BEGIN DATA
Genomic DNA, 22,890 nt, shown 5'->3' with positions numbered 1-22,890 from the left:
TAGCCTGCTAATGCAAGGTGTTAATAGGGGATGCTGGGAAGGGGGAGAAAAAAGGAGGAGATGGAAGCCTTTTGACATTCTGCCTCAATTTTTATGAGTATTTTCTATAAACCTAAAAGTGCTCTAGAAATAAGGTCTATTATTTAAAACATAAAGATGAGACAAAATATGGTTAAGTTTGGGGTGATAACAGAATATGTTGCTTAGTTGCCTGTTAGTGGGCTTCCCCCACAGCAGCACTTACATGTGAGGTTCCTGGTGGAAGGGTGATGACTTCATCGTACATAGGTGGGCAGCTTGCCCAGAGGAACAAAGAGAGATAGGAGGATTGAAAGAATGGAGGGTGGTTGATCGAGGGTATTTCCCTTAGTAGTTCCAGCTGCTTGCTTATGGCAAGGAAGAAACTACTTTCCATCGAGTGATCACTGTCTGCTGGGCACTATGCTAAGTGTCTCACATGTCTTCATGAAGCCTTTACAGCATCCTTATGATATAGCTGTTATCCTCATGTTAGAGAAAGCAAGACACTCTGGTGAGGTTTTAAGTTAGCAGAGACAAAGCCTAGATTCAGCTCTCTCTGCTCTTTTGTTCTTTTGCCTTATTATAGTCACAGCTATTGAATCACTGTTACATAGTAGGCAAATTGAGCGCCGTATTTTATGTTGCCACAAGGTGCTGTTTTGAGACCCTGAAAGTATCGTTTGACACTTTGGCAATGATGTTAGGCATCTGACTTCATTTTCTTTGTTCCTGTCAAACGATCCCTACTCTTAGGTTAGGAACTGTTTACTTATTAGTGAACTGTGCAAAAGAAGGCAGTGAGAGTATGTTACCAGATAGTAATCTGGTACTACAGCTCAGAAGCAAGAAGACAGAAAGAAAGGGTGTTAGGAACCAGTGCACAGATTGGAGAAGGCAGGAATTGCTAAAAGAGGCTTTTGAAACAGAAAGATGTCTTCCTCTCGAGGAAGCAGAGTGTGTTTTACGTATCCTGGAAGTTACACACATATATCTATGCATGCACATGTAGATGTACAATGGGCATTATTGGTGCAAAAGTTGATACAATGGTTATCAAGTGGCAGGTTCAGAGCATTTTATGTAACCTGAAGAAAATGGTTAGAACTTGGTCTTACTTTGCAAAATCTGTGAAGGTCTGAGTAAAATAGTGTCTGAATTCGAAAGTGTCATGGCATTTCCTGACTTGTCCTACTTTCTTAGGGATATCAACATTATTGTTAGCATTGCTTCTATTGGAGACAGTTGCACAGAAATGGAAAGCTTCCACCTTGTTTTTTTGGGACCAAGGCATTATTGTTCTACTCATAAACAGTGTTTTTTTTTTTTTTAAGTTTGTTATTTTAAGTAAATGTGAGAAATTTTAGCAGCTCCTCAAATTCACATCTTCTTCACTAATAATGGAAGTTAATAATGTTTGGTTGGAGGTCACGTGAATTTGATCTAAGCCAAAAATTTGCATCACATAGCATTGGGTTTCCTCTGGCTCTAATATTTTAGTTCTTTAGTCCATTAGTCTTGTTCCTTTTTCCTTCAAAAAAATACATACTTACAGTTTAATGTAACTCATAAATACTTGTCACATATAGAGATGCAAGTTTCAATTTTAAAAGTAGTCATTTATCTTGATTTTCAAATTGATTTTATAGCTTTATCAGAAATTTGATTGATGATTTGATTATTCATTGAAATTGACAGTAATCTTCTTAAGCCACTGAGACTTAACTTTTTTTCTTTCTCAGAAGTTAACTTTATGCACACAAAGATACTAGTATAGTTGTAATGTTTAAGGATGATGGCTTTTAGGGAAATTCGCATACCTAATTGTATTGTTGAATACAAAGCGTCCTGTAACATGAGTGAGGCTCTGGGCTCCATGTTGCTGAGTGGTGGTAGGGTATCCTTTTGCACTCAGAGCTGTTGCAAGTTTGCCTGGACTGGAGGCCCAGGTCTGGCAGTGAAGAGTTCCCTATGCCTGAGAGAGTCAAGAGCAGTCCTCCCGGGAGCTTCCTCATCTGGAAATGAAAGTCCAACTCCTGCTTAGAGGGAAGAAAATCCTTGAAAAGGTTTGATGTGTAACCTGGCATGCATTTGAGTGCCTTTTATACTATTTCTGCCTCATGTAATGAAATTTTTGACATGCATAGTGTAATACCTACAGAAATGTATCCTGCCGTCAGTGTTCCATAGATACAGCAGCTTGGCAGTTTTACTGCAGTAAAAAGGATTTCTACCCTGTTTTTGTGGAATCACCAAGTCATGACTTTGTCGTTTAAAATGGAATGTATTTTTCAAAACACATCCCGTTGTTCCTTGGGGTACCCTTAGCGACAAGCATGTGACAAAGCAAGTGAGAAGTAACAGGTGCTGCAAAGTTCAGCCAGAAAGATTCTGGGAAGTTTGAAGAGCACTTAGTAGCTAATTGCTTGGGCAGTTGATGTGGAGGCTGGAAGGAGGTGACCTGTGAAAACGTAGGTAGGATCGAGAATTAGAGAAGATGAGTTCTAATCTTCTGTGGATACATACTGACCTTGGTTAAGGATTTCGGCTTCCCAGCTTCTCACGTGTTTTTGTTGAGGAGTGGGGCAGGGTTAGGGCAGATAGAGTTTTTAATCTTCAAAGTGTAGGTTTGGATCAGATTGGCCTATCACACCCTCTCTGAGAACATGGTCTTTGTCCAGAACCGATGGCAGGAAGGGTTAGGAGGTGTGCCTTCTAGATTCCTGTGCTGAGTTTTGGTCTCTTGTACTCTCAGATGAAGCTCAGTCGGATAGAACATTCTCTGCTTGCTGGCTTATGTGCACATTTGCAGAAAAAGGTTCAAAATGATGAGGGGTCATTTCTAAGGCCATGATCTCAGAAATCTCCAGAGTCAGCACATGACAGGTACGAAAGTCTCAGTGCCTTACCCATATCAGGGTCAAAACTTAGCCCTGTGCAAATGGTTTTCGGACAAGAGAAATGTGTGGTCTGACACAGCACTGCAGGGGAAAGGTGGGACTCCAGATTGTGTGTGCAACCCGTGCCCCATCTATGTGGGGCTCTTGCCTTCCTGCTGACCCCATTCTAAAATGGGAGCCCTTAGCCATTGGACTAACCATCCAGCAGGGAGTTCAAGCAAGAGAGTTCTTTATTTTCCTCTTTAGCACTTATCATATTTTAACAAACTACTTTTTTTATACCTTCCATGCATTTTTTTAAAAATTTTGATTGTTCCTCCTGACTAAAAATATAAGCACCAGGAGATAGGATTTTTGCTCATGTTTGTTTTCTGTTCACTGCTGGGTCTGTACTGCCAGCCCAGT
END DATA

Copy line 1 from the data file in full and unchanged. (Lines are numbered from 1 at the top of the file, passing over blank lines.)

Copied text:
Genomic DNA, 22,890 nt, shown 5'->3' with positions numbered 1-22,890 from the left: